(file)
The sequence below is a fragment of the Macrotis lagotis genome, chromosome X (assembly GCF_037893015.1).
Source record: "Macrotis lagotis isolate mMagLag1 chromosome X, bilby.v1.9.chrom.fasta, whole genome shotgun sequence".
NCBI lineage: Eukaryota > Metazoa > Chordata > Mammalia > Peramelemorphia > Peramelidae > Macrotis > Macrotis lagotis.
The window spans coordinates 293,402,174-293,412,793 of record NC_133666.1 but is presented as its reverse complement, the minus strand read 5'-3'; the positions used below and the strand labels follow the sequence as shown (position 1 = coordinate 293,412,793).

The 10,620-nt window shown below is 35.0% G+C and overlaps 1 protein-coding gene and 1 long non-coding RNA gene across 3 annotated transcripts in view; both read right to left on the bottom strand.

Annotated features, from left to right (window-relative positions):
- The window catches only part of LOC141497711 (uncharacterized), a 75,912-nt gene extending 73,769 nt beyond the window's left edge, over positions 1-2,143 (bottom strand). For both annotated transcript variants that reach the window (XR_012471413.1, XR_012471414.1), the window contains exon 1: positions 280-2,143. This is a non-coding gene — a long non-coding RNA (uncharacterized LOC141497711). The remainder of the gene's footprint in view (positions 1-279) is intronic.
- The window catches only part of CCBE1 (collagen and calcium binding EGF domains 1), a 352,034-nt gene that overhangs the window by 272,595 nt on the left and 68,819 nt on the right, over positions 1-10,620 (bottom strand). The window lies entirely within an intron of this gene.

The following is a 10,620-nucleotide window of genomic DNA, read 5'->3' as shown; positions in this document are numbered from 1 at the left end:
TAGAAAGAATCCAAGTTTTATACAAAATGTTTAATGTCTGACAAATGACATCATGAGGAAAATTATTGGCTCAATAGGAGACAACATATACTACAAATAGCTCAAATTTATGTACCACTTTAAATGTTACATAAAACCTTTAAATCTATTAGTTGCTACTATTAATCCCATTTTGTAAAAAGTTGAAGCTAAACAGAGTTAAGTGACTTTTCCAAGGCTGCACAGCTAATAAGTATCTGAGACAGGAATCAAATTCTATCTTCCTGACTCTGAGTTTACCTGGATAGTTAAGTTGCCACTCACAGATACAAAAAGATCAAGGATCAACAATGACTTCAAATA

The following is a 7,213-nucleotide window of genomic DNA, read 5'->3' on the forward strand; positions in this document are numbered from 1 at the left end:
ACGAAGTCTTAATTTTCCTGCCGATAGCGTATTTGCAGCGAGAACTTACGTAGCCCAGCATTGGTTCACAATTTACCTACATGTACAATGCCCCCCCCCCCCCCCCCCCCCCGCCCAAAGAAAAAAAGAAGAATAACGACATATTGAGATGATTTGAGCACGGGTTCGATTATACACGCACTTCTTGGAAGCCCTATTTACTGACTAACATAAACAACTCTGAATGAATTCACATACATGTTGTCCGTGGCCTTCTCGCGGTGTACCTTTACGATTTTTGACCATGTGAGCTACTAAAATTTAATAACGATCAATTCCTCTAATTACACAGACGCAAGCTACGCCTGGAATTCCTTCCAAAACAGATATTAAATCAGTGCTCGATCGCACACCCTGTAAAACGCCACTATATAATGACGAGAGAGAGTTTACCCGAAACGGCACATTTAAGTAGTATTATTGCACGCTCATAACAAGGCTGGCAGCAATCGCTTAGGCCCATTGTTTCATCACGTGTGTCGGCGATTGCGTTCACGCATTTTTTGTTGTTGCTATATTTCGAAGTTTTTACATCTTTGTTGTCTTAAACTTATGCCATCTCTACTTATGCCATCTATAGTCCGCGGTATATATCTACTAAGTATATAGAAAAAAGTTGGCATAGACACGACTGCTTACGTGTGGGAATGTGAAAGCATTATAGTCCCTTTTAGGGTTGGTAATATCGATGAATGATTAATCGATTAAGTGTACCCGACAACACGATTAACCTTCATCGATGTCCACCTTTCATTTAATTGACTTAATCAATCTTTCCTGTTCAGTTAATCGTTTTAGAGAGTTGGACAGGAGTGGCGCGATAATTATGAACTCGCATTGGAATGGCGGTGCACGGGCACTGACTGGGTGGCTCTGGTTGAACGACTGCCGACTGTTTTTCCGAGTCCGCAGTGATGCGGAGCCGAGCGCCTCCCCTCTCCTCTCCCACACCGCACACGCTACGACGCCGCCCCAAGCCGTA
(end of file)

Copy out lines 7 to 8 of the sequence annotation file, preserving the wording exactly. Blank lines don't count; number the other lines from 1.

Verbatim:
- The window catches only part of LOC141497711 (uncharacterized), a 75,912-nt gene extending 73,769 nt beyond the window's left edge, over positions 1-2,143 (bottom strand). For both annotated transcript variants that reach the window (XR_012471413.1, XR_012471414.1), the window contains exon 1: positions 280-2,143. This is a non-coding gene — a long non-coding RNA (uncharacterized LOC141497711). The remainder of the gene's footprint in view (positions 1-279) is intronic.
- The window catches only part of CCBE1 (collagen and calcium binding EGF domains 1), a 352,034-nt gene that overhangs the window by 272,595 nt on the left and 68,819 nt on the right, over positions 1-10,620 (bottom strand). The window lies entirely within an intron of this gene.